See it on catwalk, buy it through cell phone

by Yuri Kageyama

The Associated Press

Screams erupted from 22,000 young women in flowery frills, boots, really short shorts and glittery jewelry whenever a model — dressed similarly — waltzed down the runway in a Tokyo stadium.

“Kawaii,” cooed the women in Japanese. “Cute, adorable.” As they gushed over the models and their outfits, many also pulled out their cell phones and placed orders for the clothes as the models marched past.

Japanese do on cell phones almost anything that Americans do on computers: read e-mail and news, search for restaurants, blog and shop. Enough new mobile phones were sold in Japan last year — 52.3 million — for nearly half the population.

The biannual Tokyo Girls Collection show, the brainchild of Tokyo startup Xavel Inc., targets both the popularity of mobile devices and the fashion frenzy of trendy youngsters.

Xavel runs girlswalker.com and fashionwalker.com, sites designed to be accessed from mobile phones as well as personal computers. And it welcomes retailers to sell their wares through the sites.

Since its 1999 founding, Xavel has grown into such a big name that Toyota Motor Corp., Walt Disney Co.’s Japan mobile unit, Tiffany & Co. and other big retailers are signing on to participate in the shows. About 200 companies, mostly smaller local brands, sell through fashionwalker.com.

Some 7 million people regularly read the girlswalker.com magazine site, while 3 million shop at fashionwalker.com each month, according to Xavel, which also runs a job-referral site that advertises positions in boutiques and other jobs likely to interest trendy women.

Xavel won’t disclose its sales commissions or the fee for taking part in the Tokyo Girls Collection show.

But its 2007 revenue was ¥13 billion, mostly from advertising and direct sales. Sales at this month’s one-day show in Tokyo totaled about ¥35 million, Xavel officials said.

“The clothes are so cute. The models are so cute,” said one enthusiast at the show, Emi Nogawa, 25, who planned to spend about ¥20,000 there.

Xavel’s success grows from marketing what it has dubbed “real clothes” — functional, everyday apparel — through cell phone communication and the fashion show, in contrast to the more arty design statements that make up the conventional fashion world’s shows, said Ayako Nagaya, chief producer of Tokyo Girls Collection.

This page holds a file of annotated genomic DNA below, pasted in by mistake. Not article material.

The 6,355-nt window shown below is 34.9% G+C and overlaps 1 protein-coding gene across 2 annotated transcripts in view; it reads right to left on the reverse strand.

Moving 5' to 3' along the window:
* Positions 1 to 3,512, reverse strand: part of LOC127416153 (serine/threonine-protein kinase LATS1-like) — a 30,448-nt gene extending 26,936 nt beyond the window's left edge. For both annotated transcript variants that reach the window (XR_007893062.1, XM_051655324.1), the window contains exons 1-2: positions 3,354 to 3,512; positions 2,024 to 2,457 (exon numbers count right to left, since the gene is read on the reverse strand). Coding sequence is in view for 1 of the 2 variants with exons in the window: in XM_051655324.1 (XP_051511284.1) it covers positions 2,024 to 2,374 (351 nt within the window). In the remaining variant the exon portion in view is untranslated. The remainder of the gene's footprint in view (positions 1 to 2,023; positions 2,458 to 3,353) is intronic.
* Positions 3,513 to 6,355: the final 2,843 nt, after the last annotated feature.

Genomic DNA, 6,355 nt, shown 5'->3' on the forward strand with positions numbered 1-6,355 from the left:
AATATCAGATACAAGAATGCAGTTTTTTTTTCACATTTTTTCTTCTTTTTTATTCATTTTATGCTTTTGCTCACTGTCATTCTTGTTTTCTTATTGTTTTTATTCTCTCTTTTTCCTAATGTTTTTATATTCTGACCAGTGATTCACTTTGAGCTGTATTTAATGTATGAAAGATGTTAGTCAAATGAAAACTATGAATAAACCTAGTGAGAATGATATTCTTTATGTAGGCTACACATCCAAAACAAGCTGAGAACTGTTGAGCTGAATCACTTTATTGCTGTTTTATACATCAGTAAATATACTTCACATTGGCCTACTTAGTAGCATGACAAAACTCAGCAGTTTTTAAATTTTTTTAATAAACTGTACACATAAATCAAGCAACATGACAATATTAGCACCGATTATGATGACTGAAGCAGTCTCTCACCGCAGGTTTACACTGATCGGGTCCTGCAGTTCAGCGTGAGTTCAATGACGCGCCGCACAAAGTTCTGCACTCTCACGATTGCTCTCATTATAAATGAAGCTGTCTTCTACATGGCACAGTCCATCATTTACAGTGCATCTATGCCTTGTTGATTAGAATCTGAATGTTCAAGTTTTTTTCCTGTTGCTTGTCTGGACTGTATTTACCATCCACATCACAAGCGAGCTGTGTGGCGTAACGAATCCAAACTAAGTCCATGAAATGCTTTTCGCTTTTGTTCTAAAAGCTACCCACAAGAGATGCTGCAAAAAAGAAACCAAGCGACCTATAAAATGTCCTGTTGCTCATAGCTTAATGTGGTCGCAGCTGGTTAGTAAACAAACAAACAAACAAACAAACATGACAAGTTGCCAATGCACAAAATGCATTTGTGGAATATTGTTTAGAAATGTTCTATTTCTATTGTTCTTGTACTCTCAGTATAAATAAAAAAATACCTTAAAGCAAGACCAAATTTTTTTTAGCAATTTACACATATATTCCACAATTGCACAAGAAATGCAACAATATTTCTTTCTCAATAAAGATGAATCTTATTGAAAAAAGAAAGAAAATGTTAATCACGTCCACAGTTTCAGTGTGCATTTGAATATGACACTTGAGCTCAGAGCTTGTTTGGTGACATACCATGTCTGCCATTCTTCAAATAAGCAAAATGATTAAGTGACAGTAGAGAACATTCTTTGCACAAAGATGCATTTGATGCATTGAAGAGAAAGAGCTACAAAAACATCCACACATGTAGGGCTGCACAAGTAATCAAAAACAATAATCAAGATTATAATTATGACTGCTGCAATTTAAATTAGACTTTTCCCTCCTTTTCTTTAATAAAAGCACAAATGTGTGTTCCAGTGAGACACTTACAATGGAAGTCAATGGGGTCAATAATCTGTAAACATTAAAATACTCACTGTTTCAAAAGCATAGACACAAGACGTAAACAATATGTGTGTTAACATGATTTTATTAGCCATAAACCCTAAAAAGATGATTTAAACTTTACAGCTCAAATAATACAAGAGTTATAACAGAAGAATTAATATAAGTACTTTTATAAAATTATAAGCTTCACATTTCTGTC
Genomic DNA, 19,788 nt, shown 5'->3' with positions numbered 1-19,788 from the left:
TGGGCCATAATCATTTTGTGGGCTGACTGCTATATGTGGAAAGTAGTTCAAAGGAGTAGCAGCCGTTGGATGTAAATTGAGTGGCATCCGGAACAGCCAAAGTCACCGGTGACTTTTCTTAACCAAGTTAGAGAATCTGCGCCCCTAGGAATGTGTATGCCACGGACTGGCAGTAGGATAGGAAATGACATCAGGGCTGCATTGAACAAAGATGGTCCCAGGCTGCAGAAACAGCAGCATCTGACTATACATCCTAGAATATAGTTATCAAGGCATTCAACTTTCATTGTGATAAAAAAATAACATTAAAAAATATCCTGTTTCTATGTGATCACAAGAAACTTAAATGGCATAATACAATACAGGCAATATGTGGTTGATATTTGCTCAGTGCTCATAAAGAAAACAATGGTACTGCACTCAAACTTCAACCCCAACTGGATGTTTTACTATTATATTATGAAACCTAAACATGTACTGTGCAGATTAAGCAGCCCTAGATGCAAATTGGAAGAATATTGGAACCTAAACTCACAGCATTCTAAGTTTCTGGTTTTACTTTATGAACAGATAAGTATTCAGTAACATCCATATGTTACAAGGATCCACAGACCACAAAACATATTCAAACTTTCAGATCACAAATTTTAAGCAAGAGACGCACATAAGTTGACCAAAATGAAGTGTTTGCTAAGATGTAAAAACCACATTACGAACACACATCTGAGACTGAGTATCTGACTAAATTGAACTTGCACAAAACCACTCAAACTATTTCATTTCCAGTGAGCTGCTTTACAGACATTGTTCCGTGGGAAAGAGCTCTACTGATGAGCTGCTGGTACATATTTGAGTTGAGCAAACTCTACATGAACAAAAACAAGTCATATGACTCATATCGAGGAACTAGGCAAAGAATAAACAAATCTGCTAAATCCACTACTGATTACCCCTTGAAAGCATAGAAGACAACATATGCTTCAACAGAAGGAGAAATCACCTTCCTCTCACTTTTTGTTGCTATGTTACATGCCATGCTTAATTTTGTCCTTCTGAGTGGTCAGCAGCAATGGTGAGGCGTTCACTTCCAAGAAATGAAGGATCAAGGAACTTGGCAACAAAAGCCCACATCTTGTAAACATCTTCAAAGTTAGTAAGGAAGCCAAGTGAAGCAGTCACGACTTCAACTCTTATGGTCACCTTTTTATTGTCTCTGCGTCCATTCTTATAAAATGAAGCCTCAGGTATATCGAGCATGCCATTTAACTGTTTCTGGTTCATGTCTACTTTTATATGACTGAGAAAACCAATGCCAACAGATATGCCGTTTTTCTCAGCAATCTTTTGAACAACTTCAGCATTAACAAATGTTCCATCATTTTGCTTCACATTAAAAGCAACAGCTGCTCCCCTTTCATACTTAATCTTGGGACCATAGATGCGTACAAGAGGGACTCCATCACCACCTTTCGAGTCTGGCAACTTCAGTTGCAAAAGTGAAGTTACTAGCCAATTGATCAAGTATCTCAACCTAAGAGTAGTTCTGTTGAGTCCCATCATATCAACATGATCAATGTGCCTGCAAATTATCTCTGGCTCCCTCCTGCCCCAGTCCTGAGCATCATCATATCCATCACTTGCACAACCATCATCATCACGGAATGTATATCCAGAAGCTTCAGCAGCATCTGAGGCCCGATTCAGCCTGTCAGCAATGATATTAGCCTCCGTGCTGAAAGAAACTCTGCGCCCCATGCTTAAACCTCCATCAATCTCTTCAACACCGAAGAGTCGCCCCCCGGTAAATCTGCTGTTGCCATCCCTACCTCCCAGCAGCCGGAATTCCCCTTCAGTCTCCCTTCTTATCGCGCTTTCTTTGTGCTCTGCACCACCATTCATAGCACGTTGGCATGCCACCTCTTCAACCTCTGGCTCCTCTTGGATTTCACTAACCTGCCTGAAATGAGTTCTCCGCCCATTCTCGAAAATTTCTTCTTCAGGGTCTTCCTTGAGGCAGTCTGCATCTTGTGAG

Chanel, Christian Dior and other couture houses display their clothes months in advance so people look at winter clothes in the summer — and vice versa — at exclusive shows meant mainly for reporters and celebrities and their guests.

Xavel peddles off-the-rack women’s wear for the season in progress, carefully selecting affordable brands like Japan’s new Titty & Co. and Spiral Girl. Most items cost ¥5,000 to ¥10,000, though some are pricier.

Mizuko Ito, a cultural anthropologist and author of “Personal, Portable, Pedestrian: Mobile Phones in Japanese Life,” said cell phones and women’s street fashions have been the major force driving cultural innovation since the 1990s.

Women are behind the popularity of text-messaging, novels read on cell phones and “purikura,” which are booths for taking snapshots and adding decorative computer graphics, said Ito, a professor at Keio University in Tokyo.

“These are all important cultural trends that were created bottom-up from Japanese girls’ culture,” she said. “Japanese girls are not just consumers but makers of new technology uses and cultural trends.”

Xavel said the success of Tokyo Girls Collection goes beyond sales and gives participating companies exposure to young women worth ¥2.4 billion in annual advertising spending.

Between fashion segments at the latest show, Toyota showed a red car on the catwalk with cheerleaders dancing with red pompoms.

“We set up the show so fashion brands, Toyota and other companies become part of an exciting event,” said Nagaya, the show’s producer.

The stereotype that Japanese covet expensive imported brands has been shattered, Nagaya said. Women these days want carefree, hip clothes that have their street-style aesthetic in mind.

“Women are dressing up to please themselves, no longer to appeal to men,” she said, adding they also are becoming more creative. “There are so many different needs in fashion. Gone are the days that everyone wore the same thing.”

Westerners and some older Japanese may brush off recent Xavel offerings like “Beautiful Skin People,” a novel for reading on mobile phones that stars women with doe eyes and curly hair and is illustrated in “manga” comic-book style.

But the facial mask one character used — also available on fashionwalker.com — sold 24,000 sheets a day. The mask was such a hit it began to be sold in drugstores as well.

In 2006, Tokyo Girls Collection was shown in Paris, and it is going to China this year. Talks have begun to bring it to the U.S.

As the show goes mainstream, however, fans say it is no longer what it used to be.

“Sure, the scale of the show is so much bigger now. But there are just too many people,” said Shino Suzuki, 17.